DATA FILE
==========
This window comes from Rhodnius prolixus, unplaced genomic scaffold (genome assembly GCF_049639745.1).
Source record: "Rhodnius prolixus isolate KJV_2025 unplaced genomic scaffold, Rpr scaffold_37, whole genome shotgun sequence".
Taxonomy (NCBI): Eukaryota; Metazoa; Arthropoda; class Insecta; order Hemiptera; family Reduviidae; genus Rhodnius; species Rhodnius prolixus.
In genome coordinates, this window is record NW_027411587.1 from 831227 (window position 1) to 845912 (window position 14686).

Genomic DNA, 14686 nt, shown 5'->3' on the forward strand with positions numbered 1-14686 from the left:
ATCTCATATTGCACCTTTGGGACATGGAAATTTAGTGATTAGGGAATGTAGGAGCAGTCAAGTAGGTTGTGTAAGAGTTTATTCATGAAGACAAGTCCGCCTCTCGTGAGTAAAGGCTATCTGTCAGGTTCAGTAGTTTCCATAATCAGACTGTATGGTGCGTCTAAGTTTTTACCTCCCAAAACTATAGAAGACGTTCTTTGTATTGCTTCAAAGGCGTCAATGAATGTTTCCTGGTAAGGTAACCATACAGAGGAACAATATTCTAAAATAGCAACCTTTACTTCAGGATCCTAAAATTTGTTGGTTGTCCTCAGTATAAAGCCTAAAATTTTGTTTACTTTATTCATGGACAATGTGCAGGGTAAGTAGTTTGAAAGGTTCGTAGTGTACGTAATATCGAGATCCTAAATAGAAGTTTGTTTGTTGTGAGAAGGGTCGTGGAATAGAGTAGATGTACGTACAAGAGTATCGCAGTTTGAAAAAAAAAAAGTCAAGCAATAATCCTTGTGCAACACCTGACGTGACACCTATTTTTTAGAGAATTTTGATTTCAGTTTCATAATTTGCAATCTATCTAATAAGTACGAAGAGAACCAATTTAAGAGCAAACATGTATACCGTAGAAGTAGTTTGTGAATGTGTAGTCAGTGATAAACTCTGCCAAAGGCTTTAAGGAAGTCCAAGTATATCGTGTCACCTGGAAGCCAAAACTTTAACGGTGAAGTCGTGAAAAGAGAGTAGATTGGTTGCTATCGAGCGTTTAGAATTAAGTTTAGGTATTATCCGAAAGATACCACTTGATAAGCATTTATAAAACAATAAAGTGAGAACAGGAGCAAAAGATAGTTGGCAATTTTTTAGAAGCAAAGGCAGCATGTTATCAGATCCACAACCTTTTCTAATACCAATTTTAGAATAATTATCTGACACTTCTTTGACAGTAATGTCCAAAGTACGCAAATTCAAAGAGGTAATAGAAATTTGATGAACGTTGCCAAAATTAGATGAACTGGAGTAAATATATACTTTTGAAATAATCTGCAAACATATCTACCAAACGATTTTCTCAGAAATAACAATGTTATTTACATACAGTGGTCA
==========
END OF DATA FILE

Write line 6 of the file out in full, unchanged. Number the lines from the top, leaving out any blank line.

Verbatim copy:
ATCTCATATTGCACCTTTGGGACATGGAAATTTAGTGATTAGGGAATGTAGGAGCAGTCAAGTAGGTTGTGTAAGAGTTTATTCATGAAGACAAGTCCGCCTCTCGTGAGTAAAGGCTATCTGTCAGGTTCAGTAGTTTCCATAATCAGACTGTATGGTGCGTCTAAGTTTTTACCTCCCAAAACTATAGAAGACGTTCTTTGTATTGCTTCAAAGGCGTCAATGAATGTTTCCTGGTAAGGTAACCATACAGAGGAACAATATTCTAAAATAGCAACCTTTACTTCAGGATCCTAAAATTTGTTGGTTGTCCTCAGTATAAAGCCTAAAATTTTGTTTACTTTATTCATGGACAATGTGCAGGGTAAGTAGTTTGAAAGGTTCGTAGTGTACGTAATATCGAGATCCTAAATAGAAGTTTGTTTGTTGTGAGAAGGGTCGTGGAATAGAGTAGATGTACGTACAAGAGTATCGCAGTTTGAAAAAAAAAAAGTCAAGCAATAATCCTTGTGCAACACCTGACGTGACACCTATTTTTTAGAGAATTTTGATTTCAGTTTCATAATTTGCAATCTATCTAATAAGTACGAAGAGAACCAATTTAAGAGCAAACATGTATACCGTAGAAGTAGTTTGTGAATGTGTAGTCAGTGATAAACTCTGCCAAAGGCTTTAAGGAAGTCCAAGTATATCGTGTCACCTGGAAGCCAAAACTTTAACGGTGAAGTCGTGAAAAGAGAGTAGATTGGTTGCTATCGAGCGTTTAGAATTAAGTTTAGGTATTATCCGAAAGATACCACTTGATAAGCATTTATAAAACAATAAAGTGAGAACAGGAGCAAAAGATAGTTGGCAATTTTTTAGAAGCAAAGGCAGCATGTTATCAGATCCACAACCTTTTCTAATACCAATTTTAGAATAATTATCTGACACTTCTTTGACAGTAATGTCCAAAGTACGCAAATTCAAAGAGGTAATAGAAATTTGATGAACGTTGCCAAAATTAGATGAACTGGAGTAAATATATACTTTTGAAATAATCTGCAAACATATCTACCAAACGATTTTCTCAGAAATAACAATGTTATTTACATACAGTGGTCA